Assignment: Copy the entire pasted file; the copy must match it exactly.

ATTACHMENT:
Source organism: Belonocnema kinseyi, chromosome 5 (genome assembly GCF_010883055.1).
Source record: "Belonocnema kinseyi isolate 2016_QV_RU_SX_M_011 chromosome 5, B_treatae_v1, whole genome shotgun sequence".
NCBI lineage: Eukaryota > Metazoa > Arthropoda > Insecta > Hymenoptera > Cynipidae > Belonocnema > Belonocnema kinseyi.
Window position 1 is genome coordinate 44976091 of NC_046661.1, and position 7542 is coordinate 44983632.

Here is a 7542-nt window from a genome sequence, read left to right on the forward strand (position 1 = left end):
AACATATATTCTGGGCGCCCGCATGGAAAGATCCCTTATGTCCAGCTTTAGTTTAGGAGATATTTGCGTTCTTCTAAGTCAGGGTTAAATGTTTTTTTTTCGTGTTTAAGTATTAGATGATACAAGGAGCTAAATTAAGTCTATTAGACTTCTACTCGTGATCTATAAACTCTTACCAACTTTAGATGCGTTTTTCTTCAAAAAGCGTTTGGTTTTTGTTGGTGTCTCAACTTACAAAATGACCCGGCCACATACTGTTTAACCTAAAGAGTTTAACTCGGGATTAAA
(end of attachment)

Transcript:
Source organism: Belonocnema kinseyi, chromosome 5 (genome assembly GCF_010883055.1).
Source record: "Belonocnema kinseyi isolate 2016_QV_RU_SX_M_011 chromosome 5, B_treatae_v1, whole genome shotgun sequence".
NCBI lineage: Eukaryota > Metazoa > Arthropoda > Insecta > Hymenoptera > Cynipidae > Belonocnema > Belonocnema kinseyi.
Window position 1 is genome coordinate 44976091 of NC_046661.1, and position 7542 is coordinate 44983632.

Here is a 7542-nt window from a genome sequence, read left to right on the forward strand (position 1 = left end):
AACATATATTCTGGGCGCCCGCATGGAAAGATCCCTTATGTCCAGCTTTAGTTTAGGAGATATTTGCGTTCTTCTAAGTCAGGGTTAAATGTTTTTTTTTCGTGTTTAAGTATTAGATGATACAAGGAGCTAAATTAAGTCTATTAGACTTCTACTCGTGATCTATAAACTCTTACCAACTTTAGATGCGTTTTTCTTCAAAAAGCGTTTGGTTTTTGTTGGTGTCTCAACTTACAAAATGACCCGGCCACATACTGTTTAACCTAAAGAGTTTAACTCGGGATTAAA